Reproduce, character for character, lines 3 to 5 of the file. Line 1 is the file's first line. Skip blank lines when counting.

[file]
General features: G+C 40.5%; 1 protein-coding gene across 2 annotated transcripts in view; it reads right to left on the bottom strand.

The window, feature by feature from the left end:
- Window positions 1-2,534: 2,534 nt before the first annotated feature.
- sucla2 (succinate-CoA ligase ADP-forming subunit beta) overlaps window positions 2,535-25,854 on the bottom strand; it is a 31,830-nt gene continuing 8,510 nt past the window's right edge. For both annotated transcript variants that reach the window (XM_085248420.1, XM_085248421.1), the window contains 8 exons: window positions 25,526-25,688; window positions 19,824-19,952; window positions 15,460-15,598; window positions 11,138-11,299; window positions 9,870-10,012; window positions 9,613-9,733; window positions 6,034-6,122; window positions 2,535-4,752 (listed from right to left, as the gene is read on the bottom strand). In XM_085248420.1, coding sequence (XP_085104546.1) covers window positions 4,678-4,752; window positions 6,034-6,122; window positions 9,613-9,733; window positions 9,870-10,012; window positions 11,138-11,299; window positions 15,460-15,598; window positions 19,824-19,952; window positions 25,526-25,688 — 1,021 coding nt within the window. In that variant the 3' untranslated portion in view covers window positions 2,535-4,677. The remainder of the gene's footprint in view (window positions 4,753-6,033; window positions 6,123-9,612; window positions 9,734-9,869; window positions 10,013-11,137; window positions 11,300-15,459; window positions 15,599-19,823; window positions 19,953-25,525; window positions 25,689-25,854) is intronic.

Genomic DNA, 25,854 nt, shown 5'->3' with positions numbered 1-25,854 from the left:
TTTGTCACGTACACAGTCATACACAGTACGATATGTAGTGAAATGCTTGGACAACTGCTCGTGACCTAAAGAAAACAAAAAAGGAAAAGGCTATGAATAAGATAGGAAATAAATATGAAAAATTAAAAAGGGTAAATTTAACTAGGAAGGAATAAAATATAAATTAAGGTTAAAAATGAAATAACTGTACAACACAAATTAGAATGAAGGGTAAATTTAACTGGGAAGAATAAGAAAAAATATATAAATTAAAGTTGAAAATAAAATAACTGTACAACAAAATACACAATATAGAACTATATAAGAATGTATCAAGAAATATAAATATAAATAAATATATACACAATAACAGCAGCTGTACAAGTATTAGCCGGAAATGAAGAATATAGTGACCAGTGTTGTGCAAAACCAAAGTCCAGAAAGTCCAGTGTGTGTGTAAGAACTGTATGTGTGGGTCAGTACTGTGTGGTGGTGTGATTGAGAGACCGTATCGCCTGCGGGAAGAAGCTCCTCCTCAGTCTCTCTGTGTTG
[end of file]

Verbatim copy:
- Window positions 1-2,534: 2,534 nt before the first annotated feature.
- sucla2 (succinate-CoA ligase ADP-forming subunit beta) overlaps window positions 2,535-25,854 on the bottom strand; it is a 31,830-nt gene continuing 8,510 nt past the window's right edge. For both annotated transcript variants that reach the window (XM_085248420.1, XM_085248421.1), the window contains 8 exons: window positions 25,526-25,688; window positions 19,824-19,952; window positions 15,460-15,598; window positions 11,138-11,299; window positions 9,870-10,012; window positions 9,613-9,733; window positions 6,034-6,122; window positions 2,535-4,752 (listed from right to left, as the gene is read on the bottom strand). In XM_085248420.1, coding sequence (XP_085104546.1) covers window positions 4,678-4,752; window positions 6,034-6,122; window positions 9,613-9,733; window positions 9,870-10,012; window positions 11,138-11,299; window positions 15,460-15,598; window positions 19,824-19,952; window positions 25,526-25,688 — 1,021 coding nt within the window. In that variant the 3' untranslated portion in view covers window positions 2,535-4,677. The remainder of the gene's footprint in view (window positions 4,753-6,033; window positions 6,123-9,612; window positions 9,734-9,869; window positions 10,013-11,137; window positions 11,300-15,459; window positions 15,599-19,823; window positions 19,953-25,525; window positions 25,689-25,854) is intronic.

Genomic DNA, 25,854 nt, shown 5'->3' with positions numbered 1-25,854 from the left: